but the movements on board the tug left no doubt of the frightful
purpose of the raging creature on the larger boat. Holding the tiller
steady and keeping the head of the small craft straight toward shore,
the Major said to his sister:

"If they hit us, it will be by accident; you would better stoop your

She instantly obeyed and he leaned forward himself, so as to offer as
small a target as possible. Captain Guzman and Martella sat
motionless, watching the tug rushing down upon them and ready to leap
ashore the instant they came within reach.

All a-tremble with the intensity of his rage, General Yozarro stood to
the rear and beside the six-pounder whose muzzle was pointed toward
the little boat. He measured with his eye when the right instant came,
and snapped the lanyard. A spout of smoke and flame shot from the
muzzle and the boom rolled across the river and was echoed from the
further shore, as the solid missile sped on its errand.

Barely more than a hundred yards separated the two craft, when the
explosion came. General Yozarro had aimed to sink the other boat,
reckless of the lives he sacrificed. It may have been and it probably
was because he took the best aim he could, that the ball missed the
catboat by twenty feet and crashed harmlessly into the jungle beyond.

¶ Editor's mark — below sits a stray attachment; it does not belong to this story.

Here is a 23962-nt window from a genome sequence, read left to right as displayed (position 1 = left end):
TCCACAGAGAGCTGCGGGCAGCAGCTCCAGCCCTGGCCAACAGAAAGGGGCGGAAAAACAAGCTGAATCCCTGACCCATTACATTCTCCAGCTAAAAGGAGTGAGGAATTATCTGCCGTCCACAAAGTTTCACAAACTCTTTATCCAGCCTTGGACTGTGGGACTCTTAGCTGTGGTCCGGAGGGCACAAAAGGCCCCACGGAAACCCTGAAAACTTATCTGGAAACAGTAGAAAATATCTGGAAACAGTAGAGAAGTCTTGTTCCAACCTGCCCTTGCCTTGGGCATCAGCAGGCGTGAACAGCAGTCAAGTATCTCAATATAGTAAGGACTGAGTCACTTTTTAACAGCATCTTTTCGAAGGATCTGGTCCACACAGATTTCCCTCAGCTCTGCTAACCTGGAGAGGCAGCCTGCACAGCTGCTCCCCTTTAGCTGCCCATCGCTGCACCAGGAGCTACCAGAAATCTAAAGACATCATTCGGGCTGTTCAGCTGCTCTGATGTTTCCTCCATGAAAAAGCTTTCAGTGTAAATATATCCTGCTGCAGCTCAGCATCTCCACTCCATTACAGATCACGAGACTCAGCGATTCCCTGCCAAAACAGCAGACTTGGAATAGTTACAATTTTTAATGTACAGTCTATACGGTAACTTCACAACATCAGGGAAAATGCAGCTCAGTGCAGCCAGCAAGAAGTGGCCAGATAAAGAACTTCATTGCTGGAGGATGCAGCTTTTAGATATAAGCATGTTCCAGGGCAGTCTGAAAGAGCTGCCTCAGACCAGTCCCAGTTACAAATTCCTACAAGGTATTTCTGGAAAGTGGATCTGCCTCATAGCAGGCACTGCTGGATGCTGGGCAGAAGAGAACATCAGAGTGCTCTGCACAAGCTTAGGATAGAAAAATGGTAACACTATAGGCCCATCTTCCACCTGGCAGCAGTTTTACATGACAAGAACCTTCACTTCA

The delay caused by the slackening speed of the tug gave our friends
the chance they were prompt to use. Not the slightest change had been
made in the course of the craft, whose prow the next moment impinged
sharply against the shore, and Captain Guzman and Martella sprang out.
Instead of running away, however, they seized the gunwale and tugged
to draw the bow up the bank.

Grasping the hand of his sister, Major Starland dashed after them.
They had the length of the boat to travel, but quickly did it and
joined their friends on land.

"Why do you dally?" he called angrily; "if you wait another minute,
you will be taken! Off with you!"

"Fret not about us," was the gruff response of Martella; "attend to
the Señorita, and we'll look after ourselves."

The great fear in the minds of all was that General Yozarro would fire